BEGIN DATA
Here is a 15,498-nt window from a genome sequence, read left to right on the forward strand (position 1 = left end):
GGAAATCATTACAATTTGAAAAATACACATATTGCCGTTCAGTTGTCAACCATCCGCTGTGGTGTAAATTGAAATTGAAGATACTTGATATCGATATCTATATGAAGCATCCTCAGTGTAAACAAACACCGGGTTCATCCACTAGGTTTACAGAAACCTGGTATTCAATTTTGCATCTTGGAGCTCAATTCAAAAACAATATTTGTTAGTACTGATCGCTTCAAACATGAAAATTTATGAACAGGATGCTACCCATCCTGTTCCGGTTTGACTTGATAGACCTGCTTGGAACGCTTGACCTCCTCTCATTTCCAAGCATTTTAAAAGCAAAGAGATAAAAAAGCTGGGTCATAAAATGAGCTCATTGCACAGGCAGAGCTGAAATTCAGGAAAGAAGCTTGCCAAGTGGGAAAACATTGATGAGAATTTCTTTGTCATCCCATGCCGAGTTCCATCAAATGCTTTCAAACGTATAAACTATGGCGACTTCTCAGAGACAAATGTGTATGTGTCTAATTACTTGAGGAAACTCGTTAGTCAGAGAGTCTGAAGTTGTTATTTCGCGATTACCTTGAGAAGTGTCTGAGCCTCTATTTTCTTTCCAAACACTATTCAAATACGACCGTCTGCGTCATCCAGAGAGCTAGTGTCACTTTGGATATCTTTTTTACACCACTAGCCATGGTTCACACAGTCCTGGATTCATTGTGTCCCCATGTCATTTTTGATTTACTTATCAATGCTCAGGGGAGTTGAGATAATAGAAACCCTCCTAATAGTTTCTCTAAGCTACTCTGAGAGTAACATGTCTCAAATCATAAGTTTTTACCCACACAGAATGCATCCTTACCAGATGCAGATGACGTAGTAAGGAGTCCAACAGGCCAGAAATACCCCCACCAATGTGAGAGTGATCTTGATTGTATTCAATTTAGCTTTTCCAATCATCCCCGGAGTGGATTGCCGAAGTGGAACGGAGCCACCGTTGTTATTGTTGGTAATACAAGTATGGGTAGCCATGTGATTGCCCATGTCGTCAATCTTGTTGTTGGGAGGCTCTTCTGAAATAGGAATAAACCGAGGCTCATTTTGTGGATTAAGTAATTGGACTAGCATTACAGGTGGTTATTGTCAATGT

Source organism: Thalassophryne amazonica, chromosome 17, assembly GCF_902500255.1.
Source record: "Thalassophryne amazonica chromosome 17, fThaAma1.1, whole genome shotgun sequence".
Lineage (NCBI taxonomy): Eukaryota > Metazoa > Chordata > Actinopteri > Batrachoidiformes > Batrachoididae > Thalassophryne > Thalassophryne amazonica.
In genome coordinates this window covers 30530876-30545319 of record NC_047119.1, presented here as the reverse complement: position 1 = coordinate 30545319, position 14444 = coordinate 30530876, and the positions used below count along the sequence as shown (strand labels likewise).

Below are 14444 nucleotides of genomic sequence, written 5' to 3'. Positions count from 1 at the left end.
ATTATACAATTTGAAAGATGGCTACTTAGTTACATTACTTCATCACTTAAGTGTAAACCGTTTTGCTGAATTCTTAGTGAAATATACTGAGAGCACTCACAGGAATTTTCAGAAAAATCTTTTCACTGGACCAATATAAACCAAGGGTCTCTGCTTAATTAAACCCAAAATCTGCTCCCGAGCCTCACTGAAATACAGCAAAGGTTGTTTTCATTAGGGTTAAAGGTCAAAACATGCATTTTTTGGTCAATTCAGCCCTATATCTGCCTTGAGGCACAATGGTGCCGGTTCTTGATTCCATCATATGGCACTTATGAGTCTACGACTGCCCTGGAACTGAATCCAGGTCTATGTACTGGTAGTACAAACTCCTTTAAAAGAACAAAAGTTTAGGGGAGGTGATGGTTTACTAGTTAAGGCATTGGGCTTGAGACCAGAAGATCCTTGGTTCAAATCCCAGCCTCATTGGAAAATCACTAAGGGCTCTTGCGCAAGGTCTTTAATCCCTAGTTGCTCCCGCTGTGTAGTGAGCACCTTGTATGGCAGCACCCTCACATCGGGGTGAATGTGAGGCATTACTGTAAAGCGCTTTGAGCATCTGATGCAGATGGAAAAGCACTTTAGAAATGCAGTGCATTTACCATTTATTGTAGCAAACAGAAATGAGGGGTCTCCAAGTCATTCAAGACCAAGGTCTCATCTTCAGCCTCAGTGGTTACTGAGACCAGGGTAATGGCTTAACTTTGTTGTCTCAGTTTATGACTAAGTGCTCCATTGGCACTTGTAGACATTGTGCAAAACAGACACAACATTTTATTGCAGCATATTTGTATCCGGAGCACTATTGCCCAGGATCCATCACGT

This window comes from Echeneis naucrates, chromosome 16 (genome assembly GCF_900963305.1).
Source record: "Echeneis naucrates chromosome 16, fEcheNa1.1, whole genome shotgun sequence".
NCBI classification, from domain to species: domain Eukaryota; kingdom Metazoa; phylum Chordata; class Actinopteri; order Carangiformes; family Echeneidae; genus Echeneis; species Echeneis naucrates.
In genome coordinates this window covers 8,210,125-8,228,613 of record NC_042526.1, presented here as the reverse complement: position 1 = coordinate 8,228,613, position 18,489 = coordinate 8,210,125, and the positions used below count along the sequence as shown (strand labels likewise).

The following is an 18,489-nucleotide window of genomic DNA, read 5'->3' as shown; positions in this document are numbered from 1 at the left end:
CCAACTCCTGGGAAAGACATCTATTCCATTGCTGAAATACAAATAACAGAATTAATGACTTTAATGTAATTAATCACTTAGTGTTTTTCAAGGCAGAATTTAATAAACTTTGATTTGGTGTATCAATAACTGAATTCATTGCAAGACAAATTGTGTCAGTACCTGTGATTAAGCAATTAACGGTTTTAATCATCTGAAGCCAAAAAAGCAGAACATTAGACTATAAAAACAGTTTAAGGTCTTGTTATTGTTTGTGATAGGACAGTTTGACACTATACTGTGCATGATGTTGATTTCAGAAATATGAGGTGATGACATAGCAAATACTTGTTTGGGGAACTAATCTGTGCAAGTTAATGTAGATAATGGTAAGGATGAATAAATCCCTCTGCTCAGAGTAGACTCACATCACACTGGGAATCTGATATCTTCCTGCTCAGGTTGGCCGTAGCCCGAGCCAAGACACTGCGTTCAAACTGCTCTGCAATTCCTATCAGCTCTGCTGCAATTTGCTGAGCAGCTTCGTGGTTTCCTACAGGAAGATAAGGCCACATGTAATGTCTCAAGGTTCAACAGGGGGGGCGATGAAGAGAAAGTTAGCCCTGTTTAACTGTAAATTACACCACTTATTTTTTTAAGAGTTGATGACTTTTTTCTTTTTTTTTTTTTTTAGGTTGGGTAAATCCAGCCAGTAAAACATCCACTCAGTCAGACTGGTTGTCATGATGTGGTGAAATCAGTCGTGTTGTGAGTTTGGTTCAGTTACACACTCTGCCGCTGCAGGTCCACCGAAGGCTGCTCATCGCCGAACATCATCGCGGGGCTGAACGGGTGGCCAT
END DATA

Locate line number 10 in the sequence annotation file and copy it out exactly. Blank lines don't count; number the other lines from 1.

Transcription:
Source record: "Echeneis naucrates chromosome 16, fEcheNa1.1, whole genome shotgun sequence".